The Food Standards Agency has confirmed it has been made aware of a scam that references its Food Hygiene Rating Scheme (FHRS).
Three local authorities in Wales and one in England have received reports of a person claiming to be from the FSA or the local authority, approaching food businesses demanding money for a food hygiene re-rating and warning that failure to pay will result in a fine.
The FSA has warned operators that it would never demand money in this way and that local authorities are responsible for carrying out inspections of food businesses to check that they meet the requirements of food hygiene law.
They point out that there is no charge for these inspections, except in some instances when the re-rating inspection is requested by the food business.
Operators concerned that they may have been targeted by a scam referencing food hygiene inspections or the Food Hygiene Rating Scheme are urged not to provide any details or make any payments and to request ID from the caller.
They can report any suspicions to their local authority. Contact details can be found HERE.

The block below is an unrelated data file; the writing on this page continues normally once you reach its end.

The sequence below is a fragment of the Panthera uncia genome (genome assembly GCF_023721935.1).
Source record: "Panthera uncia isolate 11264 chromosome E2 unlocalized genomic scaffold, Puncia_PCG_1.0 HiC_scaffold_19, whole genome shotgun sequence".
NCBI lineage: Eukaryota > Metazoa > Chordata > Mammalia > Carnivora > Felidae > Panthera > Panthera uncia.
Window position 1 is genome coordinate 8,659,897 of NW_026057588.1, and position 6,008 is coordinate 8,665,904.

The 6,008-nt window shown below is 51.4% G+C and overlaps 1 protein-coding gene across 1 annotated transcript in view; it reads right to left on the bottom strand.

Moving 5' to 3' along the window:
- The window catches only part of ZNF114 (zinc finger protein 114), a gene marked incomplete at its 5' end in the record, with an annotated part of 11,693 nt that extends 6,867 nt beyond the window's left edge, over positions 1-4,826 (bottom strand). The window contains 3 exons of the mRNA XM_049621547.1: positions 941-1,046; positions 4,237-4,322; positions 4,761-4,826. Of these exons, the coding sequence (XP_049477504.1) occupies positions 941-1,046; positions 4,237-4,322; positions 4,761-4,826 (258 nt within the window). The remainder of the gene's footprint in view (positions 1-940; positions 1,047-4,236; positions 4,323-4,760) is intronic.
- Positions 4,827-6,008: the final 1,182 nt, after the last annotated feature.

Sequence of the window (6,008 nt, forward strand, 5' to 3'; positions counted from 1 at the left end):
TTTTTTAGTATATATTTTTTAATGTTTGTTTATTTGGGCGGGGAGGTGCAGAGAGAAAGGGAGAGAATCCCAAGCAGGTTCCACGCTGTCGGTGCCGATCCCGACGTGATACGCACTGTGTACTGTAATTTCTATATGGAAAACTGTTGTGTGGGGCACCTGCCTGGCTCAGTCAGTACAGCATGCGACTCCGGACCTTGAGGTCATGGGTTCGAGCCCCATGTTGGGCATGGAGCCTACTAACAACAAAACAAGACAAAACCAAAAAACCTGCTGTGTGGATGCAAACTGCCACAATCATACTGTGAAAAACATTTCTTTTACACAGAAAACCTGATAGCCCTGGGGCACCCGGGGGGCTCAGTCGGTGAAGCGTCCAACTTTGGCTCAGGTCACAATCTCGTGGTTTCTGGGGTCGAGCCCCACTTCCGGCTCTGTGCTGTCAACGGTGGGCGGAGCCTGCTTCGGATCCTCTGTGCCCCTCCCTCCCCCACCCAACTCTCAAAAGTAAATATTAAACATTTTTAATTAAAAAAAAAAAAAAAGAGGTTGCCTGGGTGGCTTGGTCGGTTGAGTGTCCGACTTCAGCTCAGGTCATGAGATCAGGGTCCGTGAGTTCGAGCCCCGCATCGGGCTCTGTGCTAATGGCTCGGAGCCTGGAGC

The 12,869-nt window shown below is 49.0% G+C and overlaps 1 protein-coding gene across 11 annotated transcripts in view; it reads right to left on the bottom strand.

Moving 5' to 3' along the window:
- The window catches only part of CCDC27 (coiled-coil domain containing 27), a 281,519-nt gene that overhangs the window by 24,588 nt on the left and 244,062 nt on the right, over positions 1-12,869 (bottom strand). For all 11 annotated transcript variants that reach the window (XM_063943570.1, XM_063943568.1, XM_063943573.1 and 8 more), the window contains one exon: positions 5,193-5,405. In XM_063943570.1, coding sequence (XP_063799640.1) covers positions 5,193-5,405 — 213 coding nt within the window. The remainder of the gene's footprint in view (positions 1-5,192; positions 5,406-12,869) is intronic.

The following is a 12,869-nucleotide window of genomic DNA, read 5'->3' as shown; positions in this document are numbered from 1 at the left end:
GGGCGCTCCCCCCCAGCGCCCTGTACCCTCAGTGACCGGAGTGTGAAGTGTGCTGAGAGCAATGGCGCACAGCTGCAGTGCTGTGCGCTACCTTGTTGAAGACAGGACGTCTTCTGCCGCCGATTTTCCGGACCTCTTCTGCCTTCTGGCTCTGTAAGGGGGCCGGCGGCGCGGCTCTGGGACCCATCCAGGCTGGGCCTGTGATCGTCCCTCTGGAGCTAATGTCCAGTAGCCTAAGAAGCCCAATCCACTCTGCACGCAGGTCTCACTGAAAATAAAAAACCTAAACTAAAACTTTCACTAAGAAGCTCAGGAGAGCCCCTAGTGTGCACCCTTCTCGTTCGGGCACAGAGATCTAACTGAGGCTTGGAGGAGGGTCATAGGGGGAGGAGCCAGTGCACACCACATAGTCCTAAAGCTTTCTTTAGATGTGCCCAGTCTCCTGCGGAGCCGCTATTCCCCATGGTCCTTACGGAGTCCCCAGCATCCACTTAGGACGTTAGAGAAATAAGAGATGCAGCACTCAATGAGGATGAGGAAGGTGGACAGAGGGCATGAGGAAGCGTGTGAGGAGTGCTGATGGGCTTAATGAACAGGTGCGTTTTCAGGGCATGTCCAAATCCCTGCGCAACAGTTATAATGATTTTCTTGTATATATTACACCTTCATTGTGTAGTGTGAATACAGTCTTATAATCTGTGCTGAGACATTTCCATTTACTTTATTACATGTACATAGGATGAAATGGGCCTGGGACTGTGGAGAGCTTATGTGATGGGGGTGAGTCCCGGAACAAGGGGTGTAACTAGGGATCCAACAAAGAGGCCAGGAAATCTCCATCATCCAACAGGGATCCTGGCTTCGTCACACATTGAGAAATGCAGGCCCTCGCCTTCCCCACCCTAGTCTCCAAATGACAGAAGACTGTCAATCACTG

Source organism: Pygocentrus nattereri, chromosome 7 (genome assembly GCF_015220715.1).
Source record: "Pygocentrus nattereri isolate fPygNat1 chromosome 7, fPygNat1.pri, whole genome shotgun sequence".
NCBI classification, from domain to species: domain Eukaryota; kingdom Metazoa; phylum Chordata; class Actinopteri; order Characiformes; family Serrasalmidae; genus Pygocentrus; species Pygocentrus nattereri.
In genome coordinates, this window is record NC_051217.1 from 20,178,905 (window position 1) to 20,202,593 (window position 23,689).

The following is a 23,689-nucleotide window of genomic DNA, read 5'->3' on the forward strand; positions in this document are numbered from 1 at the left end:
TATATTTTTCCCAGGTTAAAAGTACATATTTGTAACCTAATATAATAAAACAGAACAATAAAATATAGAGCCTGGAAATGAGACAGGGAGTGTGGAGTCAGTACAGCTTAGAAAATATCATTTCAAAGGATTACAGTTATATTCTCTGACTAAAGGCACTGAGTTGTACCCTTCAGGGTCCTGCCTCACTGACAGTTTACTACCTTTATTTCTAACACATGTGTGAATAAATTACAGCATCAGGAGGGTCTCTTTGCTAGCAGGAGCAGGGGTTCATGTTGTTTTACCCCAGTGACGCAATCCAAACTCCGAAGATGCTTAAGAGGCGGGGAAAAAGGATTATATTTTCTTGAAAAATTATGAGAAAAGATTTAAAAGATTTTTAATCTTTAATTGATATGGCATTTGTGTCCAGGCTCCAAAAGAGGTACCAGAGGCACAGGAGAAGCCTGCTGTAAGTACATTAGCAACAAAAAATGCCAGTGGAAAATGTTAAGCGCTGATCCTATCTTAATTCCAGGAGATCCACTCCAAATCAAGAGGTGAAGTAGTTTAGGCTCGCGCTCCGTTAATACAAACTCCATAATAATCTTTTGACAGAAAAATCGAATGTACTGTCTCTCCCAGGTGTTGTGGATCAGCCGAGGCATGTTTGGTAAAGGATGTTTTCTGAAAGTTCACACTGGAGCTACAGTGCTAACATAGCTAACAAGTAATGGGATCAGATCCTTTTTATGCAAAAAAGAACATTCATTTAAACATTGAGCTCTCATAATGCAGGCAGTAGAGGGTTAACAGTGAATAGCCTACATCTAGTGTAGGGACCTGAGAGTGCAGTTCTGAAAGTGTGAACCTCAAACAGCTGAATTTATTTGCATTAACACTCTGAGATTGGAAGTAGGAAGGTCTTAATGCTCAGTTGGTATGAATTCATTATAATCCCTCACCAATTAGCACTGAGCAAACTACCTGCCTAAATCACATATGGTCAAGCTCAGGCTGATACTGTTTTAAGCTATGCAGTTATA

Angela Towers, head of the Food Hygiene Rating Team at the FSA, said: “Although the number of reports of this particular scam are low, we are concerned that businesses may lose money to fraudsters pretending to be from the FSA or a local authority. If you are approached by someone asking you to hand over money in this way, do not make any payment and always advise your local authority.”
Mrs Towers said the organisation was working closely with local authorities to monitor the reports.
The Food Hygiene Rating Scheme is set out in law in Wales and Northern Ireland where display of the rating sticker is mandatory but display of the rating sticker is voluntary in England.
The scheme is run by the Food Standards Agency and, in Wales, the Welsh Government, in partnership with local authorities.
The Food Standards Agency is the government department responsible for food safety in England, Wales and Northern Ireland.